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The following video is the first of the great series on China’s ghost cities that Bloomberg is running this week. Getting China right is key to your P&L and the direction of many markets, including emerging equities and commodities .
Author: Kam Wing Chan, University of Washington In the popular media and the business world, urbanisation is often cited as the fundamental driver of global economic growth, especially for the next few decades.
These days, fanfare and trumpets typically accompany architects when they begin new projects in China — and with good reason. In recent years, China, along with a smattering of other regions including the Middle East and Russia, has become a global architectural frontier, with star architects like Rem Koolhaas, Paul Andreu and Norman Foster all leaving their mark on the nation's rapidly expanding cities.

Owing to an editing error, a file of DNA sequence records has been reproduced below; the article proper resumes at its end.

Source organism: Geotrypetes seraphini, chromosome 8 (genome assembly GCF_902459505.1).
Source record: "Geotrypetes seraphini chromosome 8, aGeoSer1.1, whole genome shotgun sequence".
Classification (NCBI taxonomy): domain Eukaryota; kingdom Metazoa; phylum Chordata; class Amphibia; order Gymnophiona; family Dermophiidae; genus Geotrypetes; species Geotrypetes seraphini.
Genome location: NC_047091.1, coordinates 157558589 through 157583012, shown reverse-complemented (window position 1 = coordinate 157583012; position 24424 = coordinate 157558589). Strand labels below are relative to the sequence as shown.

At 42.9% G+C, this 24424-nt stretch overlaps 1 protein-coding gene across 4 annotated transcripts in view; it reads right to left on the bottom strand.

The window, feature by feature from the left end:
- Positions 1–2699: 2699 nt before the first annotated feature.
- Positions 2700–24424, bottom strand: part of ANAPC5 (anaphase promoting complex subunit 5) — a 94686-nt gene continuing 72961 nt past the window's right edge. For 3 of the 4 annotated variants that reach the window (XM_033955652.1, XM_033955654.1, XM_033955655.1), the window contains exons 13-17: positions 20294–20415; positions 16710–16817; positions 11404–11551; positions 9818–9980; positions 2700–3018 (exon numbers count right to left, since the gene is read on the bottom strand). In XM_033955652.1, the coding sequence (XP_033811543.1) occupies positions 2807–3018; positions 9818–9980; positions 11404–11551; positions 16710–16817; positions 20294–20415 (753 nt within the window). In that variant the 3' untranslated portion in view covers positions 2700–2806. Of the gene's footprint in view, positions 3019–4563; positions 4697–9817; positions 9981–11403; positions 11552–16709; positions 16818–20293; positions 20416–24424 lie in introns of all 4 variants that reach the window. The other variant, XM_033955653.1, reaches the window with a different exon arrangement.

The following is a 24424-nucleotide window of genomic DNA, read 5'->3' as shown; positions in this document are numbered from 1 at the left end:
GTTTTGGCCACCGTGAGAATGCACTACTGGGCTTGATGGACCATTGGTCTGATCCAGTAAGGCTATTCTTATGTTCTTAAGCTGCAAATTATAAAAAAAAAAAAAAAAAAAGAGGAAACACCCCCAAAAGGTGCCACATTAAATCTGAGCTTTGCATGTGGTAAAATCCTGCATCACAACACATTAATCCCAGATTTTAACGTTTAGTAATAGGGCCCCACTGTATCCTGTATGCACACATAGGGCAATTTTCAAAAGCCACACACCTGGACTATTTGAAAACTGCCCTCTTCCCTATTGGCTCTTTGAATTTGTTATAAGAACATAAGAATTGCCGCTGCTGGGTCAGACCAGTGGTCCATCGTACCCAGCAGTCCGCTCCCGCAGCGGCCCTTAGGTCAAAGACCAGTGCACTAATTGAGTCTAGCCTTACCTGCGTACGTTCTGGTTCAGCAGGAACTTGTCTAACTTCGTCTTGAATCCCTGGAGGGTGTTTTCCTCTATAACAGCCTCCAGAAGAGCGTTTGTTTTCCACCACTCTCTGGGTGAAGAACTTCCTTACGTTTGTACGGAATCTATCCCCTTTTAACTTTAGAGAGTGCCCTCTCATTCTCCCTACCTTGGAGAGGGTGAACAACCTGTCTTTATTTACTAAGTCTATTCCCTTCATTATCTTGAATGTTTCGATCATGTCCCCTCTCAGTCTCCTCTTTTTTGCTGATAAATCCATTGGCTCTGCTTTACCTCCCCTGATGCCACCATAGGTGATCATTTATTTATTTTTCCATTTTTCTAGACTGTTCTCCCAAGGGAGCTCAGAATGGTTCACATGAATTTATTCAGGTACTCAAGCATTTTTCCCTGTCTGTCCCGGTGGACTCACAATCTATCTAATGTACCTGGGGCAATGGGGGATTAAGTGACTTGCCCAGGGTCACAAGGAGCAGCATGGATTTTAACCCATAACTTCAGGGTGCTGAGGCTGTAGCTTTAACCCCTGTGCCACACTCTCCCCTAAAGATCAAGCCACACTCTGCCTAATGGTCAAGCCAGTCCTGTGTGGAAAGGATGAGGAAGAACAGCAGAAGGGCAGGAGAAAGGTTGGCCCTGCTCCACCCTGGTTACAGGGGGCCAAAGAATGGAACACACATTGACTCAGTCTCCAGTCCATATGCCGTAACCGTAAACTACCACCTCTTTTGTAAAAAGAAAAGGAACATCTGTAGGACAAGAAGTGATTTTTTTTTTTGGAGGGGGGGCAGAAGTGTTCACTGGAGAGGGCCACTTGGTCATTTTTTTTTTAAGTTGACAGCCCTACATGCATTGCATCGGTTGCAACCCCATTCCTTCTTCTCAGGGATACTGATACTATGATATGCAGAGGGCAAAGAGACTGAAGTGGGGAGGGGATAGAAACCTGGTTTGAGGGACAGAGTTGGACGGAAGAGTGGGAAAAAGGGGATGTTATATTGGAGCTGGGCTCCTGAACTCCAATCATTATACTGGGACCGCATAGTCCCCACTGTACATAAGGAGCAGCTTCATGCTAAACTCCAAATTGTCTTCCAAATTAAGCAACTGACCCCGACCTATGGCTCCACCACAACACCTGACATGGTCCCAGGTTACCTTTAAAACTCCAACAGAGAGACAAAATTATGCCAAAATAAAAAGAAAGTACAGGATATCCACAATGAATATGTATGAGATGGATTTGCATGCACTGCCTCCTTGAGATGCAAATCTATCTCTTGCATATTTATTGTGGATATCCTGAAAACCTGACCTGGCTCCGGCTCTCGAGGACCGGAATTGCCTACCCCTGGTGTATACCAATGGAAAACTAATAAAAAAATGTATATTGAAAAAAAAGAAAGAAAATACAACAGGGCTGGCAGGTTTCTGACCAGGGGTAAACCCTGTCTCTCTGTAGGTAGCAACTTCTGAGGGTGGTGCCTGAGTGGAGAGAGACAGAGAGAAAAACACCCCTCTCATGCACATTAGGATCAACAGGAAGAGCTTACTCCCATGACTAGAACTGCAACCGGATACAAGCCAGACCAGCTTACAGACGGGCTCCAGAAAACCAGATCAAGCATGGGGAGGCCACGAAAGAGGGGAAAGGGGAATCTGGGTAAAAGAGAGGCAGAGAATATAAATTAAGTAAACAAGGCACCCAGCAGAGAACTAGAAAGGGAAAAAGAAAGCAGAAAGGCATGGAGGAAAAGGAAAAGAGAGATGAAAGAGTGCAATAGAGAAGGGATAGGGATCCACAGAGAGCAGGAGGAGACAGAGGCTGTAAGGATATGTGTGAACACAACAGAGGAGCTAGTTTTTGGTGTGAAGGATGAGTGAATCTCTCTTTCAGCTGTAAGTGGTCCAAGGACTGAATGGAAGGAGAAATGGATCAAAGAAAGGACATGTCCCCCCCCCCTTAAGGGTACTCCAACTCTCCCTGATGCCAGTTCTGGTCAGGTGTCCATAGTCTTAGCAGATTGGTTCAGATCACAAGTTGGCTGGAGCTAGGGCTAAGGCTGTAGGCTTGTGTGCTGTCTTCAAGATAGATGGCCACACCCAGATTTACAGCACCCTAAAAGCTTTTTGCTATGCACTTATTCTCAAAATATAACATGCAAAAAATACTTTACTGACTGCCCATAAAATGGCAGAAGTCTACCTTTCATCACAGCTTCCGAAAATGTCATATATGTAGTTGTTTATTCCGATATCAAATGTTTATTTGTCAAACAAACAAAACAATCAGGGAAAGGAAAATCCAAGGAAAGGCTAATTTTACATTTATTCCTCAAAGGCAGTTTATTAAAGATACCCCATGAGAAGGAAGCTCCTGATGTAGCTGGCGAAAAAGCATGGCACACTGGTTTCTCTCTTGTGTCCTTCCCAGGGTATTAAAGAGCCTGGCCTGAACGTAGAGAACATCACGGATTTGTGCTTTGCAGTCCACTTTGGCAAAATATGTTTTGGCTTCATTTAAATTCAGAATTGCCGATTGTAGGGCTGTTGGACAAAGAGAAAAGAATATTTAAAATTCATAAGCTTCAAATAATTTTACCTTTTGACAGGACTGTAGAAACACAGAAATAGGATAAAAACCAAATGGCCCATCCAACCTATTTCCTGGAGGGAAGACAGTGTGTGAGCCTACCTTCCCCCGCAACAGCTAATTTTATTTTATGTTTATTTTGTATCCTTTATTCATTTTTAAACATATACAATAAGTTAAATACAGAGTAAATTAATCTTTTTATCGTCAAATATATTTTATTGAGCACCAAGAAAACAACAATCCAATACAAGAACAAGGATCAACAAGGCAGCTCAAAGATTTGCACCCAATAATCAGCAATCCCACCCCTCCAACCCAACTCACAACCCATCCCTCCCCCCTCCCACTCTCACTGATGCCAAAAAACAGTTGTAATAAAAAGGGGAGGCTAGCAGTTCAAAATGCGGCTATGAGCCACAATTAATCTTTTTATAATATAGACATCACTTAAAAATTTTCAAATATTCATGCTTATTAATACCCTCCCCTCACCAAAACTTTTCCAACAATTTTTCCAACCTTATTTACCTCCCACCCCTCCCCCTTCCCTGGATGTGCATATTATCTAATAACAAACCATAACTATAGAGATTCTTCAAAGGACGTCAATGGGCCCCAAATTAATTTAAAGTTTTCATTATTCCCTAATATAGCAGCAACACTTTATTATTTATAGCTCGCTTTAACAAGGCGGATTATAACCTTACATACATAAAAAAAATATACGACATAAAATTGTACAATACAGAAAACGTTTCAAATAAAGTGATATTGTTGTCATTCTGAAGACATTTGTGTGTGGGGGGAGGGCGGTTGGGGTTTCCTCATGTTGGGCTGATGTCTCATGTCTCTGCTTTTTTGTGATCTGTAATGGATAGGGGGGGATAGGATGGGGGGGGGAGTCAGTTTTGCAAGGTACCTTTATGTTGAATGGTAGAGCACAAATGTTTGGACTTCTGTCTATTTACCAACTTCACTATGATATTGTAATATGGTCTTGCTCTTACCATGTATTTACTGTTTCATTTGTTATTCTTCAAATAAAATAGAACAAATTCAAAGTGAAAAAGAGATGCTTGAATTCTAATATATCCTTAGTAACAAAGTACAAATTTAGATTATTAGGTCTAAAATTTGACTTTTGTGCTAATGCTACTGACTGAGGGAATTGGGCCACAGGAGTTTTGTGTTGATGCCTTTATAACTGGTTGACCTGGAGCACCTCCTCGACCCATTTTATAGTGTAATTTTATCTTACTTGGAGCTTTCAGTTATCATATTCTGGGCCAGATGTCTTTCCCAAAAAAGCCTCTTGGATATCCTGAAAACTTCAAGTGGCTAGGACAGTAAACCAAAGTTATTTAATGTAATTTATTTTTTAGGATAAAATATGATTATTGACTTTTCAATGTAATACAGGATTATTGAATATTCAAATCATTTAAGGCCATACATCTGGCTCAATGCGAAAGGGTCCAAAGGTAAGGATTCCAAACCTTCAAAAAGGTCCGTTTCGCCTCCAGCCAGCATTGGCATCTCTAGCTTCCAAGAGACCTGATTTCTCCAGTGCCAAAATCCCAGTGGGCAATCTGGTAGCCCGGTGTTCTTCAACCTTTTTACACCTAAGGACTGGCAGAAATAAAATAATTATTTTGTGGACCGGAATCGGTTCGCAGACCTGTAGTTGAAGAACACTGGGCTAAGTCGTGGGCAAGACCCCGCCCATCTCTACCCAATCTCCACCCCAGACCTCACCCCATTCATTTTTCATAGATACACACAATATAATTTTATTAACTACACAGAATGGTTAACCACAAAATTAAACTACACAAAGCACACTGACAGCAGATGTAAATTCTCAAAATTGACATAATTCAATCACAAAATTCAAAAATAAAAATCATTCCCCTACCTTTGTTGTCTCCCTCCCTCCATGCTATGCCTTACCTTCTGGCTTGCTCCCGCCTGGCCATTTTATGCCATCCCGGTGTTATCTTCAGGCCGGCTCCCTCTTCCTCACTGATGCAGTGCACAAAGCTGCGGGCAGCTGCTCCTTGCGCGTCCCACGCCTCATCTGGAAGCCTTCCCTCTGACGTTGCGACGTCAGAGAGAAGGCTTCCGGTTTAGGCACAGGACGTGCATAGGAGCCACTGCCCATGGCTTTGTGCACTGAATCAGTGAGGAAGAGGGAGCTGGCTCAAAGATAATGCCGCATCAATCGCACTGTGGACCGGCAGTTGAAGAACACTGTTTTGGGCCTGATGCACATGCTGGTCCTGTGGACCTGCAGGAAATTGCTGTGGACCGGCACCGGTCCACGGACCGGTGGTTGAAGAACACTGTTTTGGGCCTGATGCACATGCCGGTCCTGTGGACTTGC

Made in China: A 2010 photo shows assembly line workers at a Foxconn plant in Shenzhen, a city in southern China. Shifts are 12 hours, with two breaks for meals at a company cafeteria. One of the defining narratives of modern China has been the migration of young workers—often girls in their late teenage years—from the countryside into sprawling cities for jobs in factories.